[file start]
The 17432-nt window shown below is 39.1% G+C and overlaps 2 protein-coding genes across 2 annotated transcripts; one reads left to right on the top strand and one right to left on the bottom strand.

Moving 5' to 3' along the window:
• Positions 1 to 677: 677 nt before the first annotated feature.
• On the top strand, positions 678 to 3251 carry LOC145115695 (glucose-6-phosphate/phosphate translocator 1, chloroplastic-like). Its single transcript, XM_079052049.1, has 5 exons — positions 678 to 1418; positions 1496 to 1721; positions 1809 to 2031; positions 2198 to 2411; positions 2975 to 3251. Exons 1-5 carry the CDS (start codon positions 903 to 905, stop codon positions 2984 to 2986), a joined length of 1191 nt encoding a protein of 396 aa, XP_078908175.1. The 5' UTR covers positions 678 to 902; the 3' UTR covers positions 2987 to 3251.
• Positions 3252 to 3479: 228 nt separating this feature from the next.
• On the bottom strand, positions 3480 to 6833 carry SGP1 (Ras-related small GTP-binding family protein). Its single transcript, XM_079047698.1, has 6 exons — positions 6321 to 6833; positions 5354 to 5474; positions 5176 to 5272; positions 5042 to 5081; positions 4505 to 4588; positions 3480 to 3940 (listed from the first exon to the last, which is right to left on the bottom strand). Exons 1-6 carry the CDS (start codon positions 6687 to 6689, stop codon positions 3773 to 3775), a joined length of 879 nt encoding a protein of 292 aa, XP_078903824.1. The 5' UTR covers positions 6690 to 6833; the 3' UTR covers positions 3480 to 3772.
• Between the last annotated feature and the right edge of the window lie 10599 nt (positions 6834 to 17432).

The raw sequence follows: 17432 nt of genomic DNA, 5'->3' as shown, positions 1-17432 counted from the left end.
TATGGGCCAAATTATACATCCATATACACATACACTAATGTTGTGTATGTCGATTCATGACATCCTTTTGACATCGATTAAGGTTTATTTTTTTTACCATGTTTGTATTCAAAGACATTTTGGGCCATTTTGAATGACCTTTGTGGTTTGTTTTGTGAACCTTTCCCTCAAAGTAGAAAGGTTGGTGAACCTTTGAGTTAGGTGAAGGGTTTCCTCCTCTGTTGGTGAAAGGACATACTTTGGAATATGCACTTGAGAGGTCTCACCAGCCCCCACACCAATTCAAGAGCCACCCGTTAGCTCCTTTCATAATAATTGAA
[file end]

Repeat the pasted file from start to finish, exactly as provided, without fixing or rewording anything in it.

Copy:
The 17432-nt window shown below is 39.1% G+C and overlaps 2 protein-coding genes across 2 annotated transcripts; one reads left to right on the top strand and one right to left on the bottom strand.

Moving 5' to 3' along the window:
• Positions 1 to 677: 677 nt before the first annotated feature.
• On the top strand, positions 678 to 3251 carry LOC145115695 (glucose-6-phosphate/phosphate translocator 1, chloroplastic-like). Its single transcript, XM_079052049.1, has 5 exons — positions 678 to 1418; positions 1496 to 1721; positions 1809 to 2031; positions 2198 to 2411; positions 2975 to 3251. Exons 1-5 carry the CDS (start codon positions 903 to 905, stop codon positions 2984 to 2986), a joined length of 1191 nt encoding a protein of 396 aa, XP_078908175.1. The 5' UTR covers positions 678 to 902; the 3' UTR covers positions 2987 to 3251.
• Positions 3252 to 3479: 228 nt separating this feature from the next.
• On the bottom strand, positions 3480 to 6833 carry SGP1 (Ras-related small GTP-binding family protein). Its single transcript, XM_079047698.1, has 6 exons — positions 6321 to 6833; positions 5354 to 5474; positions 5176 to 5272; positions 5042 to 5081; positions 4505 to 4588; positions 3480 to 3940 (listed from the first exon to the last, which is right to left on the bottom strand). Exons 1-6 carry the CDS (start codon positions 6687 to 6689, stop codon positions 3773 to 3775), a joined length of 879 nt encoding a protein of 292 aa, XP_078903824.1. The 5' UTR covers positions 6690 to 6833; the 3' UTR covers positions 3480 to 3772.
• Between the last annotated feature and the right edge of the window lie 10599 nt (positions 6834 to 17432).

The raw sequence follows: 17432 nt of genomic DNA, 5'->3' as shown, positions 1-17432 counted from the left end.
TATGGGCCAAATTATACATCCATATACACATACACTAATGTTGTGTATGTCGATTCATGACATCCTTTTGACATCGATTAAGGTTTATTTTTTTTACCATGTTTGTATTCAAAGACATTTTGGGCCATTTTGAATGACCTTTGTGGTTTGTTTTGTGAACCTTTCCCTCAAAGTAGAAAGGTTGGTGAACCTTTGAGTTAGGTGAAGGGTTTCCTCCTCTGTTGGTGAAAGGACATACTTTGGAATATGCACTTGAGAGGTCTCACCAGCCCCCACACCAATTCAAGAGCCACCCGTTAGCTCCTTTCATAATAATTGAA